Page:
Saturday, May 22, 2010

Illegal Immigrants Aren't Taking Our Jobs by Charlotte Hill

Illegal Immigrants Aren't Taking Our Jobs
by Charlotte Hill May 21, 2010 12:00 PM (PT)
Hate to break it to Tea Partiers, but immigrants — legal or undocumented — aren't taking away our precious jobs. Quite the contrary; among economists and immigration-focused researchers, finds the Annenberg Public Policy Center, the general consensus is that most native-born Americans benefit from the labor contributions of foreign-born workers.

Seem like a bogus claim? It's no wonder, given the timely pairing of a nearly 10 percent unemployment rate with an onslaught of conservative anti-immigration propaganda in the wake of Arizona's decision to begin racially profiling — ahem, ID-checking — suspected "illegals." Just last month, the Coalition for the Future American Worker ran an ad in the "Grand Canyon State" that clearly linked immigrants to U.S. unemployment. "With millions jobless," states the commercial, "our government is still bringing in a million-and-a-half foreign workers a year to take American jobs."

At first glance, this argument makes sense. America's only got so many positions available. If an immigrant takes one, that's one less for a native-born worker, right? "The numbers are simple," suggests Representative Gary Miller (R-CA), a key member of Congress' newly-formed Reclaim American Jobs Caucus.

Unfortunately for Congressman Miller, that simplistic argument is flat-out wrong. The economy isn't a stagnant, fixed pie. Immigrants don't simply drain our economy of jobs and resources; they also increase demand for existing supply chains, creating new jobs and boosting labor wages in the process. Overall, immigrants — even the undocumented ones — are good for the U.S. economy.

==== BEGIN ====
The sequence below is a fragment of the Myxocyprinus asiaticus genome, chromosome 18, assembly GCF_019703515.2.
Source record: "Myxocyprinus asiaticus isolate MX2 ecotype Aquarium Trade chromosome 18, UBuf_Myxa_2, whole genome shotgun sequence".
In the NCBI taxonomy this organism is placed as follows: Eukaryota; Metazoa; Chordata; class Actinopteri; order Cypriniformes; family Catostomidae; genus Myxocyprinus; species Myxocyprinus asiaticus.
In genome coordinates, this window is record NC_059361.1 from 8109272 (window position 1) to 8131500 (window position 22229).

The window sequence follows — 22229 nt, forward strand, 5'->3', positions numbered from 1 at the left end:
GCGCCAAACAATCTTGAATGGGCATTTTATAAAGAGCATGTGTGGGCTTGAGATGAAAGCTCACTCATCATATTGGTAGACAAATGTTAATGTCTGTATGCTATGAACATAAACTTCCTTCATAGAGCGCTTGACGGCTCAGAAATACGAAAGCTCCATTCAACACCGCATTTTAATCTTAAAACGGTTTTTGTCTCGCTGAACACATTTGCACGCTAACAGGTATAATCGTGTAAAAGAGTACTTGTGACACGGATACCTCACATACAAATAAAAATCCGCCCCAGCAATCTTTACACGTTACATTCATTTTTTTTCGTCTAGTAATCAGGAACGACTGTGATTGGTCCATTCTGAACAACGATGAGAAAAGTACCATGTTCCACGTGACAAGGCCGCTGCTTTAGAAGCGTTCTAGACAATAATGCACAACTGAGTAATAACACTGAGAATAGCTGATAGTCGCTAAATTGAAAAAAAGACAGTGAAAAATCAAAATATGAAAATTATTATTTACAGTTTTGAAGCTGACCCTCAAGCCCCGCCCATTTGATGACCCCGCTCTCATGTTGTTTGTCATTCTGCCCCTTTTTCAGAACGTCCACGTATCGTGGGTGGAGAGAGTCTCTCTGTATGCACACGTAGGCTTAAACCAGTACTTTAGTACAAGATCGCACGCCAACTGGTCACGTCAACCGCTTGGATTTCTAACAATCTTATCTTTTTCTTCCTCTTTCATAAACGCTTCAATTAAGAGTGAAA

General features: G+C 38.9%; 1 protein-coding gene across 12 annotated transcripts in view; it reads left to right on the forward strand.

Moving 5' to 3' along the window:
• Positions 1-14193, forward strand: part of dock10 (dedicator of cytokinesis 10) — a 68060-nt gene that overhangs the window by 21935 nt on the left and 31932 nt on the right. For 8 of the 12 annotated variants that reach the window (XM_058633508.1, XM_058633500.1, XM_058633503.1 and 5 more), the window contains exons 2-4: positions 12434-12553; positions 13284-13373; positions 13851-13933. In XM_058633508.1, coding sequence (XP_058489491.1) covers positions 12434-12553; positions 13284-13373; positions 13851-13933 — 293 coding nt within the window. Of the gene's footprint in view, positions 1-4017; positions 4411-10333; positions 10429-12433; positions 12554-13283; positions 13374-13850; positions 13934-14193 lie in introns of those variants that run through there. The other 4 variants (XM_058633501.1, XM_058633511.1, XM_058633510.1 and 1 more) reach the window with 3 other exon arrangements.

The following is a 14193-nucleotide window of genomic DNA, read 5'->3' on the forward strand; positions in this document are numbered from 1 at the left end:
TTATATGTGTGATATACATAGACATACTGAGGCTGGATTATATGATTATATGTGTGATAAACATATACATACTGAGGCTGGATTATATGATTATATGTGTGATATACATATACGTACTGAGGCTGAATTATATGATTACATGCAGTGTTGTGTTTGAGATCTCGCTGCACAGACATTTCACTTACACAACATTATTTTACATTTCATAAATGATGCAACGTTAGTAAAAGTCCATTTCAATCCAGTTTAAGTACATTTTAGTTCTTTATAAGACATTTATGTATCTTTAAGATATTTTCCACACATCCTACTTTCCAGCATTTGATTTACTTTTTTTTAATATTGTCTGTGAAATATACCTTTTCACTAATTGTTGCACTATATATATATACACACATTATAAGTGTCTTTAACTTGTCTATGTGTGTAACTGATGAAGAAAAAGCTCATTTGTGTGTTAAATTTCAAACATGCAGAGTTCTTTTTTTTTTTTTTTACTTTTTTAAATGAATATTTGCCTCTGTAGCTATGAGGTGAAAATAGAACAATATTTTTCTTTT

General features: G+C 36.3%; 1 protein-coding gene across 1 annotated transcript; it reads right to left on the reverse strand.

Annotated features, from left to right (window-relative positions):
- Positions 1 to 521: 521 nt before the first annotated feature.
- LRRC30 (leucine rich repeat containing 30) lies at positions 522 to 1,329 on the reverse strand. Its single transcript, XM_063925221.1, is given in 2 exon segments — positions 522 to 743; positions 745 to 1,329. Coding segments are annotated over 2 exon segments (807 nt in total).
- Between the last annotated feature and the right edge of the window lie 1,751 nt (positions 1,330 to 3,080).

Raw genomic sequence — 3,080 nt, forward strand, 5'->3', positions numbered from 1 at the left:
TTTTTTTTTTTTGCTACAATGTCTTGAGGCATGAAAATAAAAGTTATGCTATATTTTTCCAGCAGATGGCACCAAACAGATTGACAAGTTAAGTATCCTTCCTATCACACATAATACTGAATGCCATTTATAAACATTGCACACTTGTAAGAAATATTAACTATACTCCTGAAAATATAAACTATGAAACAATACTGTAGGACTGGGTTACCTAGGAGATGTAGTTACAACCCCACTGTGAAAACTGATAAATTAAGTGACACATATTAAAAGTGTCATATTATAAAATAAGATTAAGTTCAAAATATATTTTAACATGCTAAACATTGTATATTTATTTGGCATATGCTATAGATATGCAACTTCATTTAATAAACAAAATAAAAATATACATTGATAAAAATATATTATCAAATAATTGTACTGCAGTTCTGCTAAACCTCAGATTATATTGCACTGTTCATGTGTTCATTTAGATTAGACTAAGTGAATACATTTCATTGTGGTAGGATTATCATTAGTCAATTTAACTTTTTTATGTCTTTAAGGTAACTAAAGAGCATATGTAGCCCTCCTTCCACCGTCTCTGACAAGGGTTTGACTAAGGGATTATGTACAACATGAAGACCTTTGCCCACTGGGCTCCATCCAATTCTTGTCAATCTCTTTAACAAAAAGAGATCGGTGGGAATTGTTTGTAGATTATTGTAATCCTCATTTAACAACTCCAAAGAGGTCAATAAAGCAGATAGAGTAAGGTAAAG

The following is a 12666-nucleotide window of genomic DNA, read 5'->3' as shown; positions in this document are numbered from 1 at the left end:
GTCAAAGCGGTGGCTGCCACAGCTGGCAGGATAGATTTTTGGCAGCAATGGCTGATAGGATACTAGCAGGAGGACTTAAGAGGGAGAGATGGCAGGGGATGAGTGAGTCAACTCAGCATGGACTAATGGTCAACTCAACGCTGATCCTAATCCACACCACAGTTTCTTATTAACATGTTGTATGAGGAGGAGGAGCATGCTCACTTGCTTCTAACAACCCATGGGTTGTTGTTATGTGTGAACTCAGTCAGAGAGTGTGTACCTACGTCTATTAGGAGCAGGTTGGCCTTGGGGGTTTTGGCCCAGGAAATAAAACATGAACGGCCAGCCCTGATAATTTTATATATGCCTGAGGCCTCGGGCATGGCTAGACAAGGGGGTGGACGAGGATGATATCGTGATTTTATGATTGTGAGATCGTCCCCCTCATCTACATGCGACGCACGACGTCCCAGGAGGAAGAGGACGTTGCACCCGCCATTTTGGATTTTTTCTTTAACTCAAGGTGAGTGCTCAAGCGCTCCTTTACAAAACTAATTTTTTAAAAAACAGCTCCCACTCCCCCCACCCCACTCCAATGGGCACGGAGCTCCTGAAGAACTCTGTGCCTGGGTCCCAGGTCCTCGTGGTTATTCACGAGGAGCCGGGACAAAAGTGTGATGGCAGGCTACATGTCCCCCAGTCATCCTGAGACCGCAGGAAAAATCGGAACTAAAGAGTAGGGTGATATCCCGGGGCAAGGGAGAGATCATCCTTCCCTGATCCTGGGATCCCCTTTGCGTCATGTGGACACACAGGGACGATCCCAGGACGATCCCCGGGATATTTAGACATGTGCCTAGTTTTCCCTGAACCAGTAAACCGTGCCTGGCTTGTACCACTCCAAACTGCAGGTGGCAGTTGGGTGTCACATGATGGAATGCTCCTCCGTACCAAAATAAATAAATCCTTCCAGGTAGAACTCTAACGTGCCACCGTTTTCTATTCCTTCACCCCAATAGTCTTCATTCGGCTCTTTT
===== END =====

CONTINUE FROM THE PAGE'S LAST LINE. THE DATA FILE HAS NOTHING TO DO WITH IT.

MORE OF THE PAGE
to Madeleine Sumption, a policy analyst at the Migration Policy Institute, immigrant workers "often create the jobs they work in," causing relatively little impact on the job market for native-born Americans. Furthermore, they "create almost as many" jobs as the ones they take — "and maybe more."

Sumption's findings, as the Annenberg Center points out, aren't limited to liberal think tanks; the Migration Policy Institute itself is nonpartisan. From a Commentary piece by Daniel Griswold at the libertarian Cato Institute to a new study by Economic Policy Institute researcher Heidi Shierholz, across the board, the consensus remains: immigrants, here legally or not, just aren't taking our jobs.

There is one caveat, however. America's poorest workers — those without high school degrees — have seen a substantial decrease in wages between 1980 and 2000, to the tune of anywhere from three to eight percent, as a result of immigrant labor. "For the average high-school dropout," NPR reported before the recession, "that would mean about a $25 a week raise if there were no job competition from immigrants."

Obviously, not all is fine and dandy; America's poorest native-born workers don't deserve a deflation of pay, especially as the cost of living continues to rise dramatically each year. But there's a big difference between drafting legislative policies that ensure the well-being of America's low-income workers and espousing hateful anti-immigration propaganda based on factual inaccuracies. Let's focus on the real problem — our ever-poorer high school dropouts — instead of blaming immigrants for an unemployment rate that's simply not their fault.

Photo credit: IRRI Images


Charlotte Hill is a UC Berkeley graduate with a degree in Peace and Conflict Studies. She has worked for Nourish America and volunteered with low-income Bay Area youth.
Unidos Venceremos! United We Will Win!
~Peta-de-Aztlan~ Sacramento, California, Amerika
"Those who make peaceful revolution impossible,
make violent revolution inevitable."
~ President John F.Kennedy ~ Killed November 22, 1963

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